G, thanks for that detailed understanding into the different alcohol cultures in East Europe and in Canada. As you say the government is not really bothered because it gets revenue from alcohol sales…and at the same time we have to admit that bans will never work unless one has an atmosphere of a strict Muslim country like Saudi Arabia where punishment for drinking alcohol is to be feared. No country wants to live in a regime like that. One needs to find a middle path.

    CM-Chap, thanks.

    Vivek, no need to apologize as this is surely no prize winning photo! 🙂 Its there simply as an accompaniment to the article, and I had a choice of using that (only one I have of alcohol drinking) or take one off the web. I chose the former.

  18. Ravi permalink
    May 22, 2008 12:39 pm

    From my observations I think the exact age at which a teenager starts drinking in india is 17 instead of 19. As soon as the kids get out of high school they taste some kind of freedom in the form of residential coaching centers for plus 2 and other competitive exams like IIT-JEE. I have seen my buddies start drinking as early as 17. When we were in residential school only once in a month we had an outing on saturday. Its like gettin a free pass to do whatever we want on that day. Though I was associated with those “drunkards” (laughing) I never had alcohol.

    Nobody cares for underage drinking in India go to any liquor store you will get raw(hot) liquor. We were never questioned for an ID or something to verify our age. I wonder how could a “cultured” society appreciates underage drinking. When I was in college we were 600 engineering students. I bet you will be surprised to know that only 13(including me) abstained from alcohol all through the 4 yrs of our college.

    I m not insisting on saying that drinking is bad or something. But why would one drink in a hot country like india. Irrespective of our riches we all leading a miserable life in polluted weather. Is it necessary to further deteriorate our health by consuming alcohol. We dont eat healthy food like some fitness freaks in western countries. With the intake of vegetable oil, meat and fried foods does it makes any sense to take alcohol? I have no idea how could we drink in a 45C temperature. Its ok to drink if india is a cold country but its fuckin hot here and why the hell we drink? I dont know how many of u will appreciate my thoughts but I feel drinking is more like inviting trouble and drunkards look disgusting with big bellies and fat cheeks..EEWWWWW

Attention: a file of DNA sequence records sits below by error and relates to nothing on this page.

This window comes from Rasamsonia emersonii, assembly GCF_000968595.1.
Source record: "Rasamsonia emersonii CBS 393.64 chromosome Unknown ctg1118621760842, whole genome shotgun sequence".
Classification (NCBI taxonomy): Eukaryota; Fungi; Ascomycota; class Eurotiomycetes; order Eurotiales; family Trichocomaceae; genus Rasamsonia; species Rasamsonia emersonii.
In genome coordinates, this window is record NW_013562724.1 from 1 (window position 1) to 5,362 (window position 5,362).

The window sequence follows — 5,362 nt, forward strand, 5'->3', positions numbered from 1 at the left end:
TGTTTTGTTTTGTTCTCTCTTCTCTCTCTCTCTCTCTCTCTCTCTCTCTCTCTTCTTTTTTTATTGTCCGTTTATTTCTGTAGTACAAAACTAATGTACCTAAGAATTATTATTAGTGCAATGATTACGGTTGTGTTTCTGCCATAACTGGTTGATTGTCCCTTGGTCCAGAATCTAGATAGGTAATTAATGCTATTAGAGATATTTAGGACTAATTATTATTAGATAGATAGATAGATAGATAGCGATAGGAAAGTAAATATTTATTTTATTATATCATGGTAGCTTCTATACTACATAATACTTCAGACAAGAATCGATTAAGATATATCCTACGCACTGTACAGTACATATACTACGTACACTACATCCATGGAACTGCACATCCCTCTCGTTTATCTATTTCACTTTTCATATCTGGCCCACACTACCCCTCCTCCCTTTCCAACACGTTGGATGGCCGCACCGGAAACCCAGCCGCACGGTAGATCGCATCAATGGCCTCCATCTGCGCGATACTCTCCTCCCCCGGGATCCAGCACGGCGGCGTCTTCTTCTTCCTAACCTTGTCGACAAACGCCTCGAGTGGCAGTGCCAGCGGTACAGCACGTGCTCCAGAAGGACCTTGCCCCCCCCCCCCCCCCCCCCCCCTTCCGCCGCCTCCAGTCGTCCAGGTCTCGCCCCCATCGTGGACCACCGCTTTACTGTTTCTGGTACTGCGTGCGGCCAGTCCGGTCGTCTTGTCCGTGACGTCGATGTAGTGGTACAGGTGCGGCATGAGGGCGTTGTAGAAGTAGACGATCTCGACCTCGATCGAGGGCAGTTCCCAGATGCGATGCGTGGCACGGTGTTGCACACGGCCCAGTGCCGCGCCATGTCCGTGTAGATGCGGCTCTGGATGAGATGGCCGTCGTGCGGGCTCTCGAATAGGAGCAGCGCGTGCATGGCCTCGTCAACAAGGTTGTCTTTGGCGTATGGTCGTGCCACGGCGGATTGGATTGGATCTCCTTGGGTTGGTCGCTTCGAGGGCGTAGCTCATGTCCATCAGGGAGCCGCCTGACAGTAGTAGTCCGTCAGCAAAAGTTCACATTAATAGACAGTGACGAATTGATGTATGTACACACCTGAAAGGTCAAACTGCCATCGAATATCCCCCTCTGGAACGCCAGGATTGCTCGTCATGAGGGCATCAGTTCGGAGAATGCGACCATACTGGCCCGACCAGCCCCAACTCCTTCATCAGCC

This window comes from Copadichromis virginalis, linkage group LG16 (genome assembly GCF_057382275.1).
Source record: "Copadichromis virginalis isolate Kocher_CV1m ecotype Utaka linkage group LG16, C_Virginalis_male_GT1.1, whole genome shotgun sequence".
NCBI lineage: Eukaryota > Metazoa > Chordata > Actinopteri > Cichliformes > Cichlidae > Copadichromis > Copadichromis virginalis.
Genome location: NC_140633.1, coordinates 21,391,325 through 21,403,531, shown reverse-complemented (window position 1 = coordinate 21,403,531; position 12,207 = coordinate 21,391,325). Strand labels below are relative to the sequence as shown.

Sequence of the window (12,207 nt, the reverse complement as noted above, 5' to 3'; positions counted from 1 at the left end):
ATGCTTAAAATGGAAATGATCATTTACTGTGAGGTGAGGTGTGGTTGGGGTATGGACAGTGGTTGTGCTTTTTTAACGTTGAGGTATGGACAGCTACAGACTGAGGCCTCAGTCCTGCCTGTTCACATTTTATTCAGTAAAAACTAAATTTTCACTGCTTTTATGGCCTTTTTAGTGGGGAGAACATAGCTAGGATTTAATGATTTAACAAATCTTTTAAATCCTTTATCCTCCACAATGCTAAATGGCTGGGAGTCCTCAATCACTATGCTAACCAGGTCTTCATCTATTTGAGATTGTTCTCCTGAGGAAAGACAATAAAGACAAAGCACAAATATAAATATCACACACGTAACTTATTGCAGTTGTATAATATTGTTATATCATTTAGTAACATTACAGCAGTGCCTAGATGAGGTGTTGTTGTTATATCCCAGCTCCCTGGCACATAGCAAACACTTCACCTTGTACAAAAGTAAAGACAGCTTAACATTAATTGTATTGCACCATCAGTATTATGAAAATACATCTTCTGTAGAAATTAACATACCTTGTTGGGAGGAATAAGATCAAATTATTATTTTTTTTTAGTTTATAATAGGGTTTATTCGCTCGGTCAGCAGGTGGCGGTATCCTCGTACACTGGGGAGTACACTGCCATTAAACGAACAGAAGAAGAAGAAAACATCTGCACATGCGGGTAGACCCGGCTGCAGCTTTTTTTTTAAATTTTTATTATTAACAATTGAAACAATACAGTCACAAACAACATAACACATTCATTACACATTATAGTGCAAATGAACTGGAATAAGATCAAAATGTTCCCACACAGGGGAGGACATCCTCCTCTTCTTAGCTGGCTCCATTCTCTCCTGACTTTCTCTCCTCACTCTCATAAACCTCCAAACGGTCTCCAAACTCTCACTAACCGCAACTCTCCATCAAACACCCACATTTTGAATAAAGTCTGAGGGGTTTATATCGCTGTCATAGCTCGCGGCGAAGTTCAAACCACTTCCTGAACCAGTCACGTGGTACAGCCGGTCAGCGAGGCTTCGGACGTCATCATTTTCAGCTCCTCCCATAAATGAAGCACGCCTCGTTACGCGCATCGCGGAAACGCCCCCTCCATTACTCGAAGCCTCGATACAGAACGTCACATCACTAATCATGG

19. vivek mittal permalink
    May 22, 2008 1:47 pm

    I am not sure what’s the minimum age for drinking set by govt in our country (perhaps 21 but i’m not sure)

    But i am of the view that min age for drinking in india should be 25, nothing less……

    People may say if we can vote at 18 then why not drink…to them i would say one should be mature and responsible enough before drinking…………mostly an indian youth above 25 yrs would be earning on his own , would be probably in a serious commitment (married or committed) ……and people fulfilling the above two criteria in my view can be termed as responsible
    In a typical middle or upper class indian family , very rarely an 18 yr old would drink of his own money……would not feel responsible…and a habit of drinking at such an age can destroy a career.
    I have seen some of my hostel mates during college days drinking like anything…….borrowing money from others to drink…..not concentrating on study or career…and their academic career turned out to be a disaster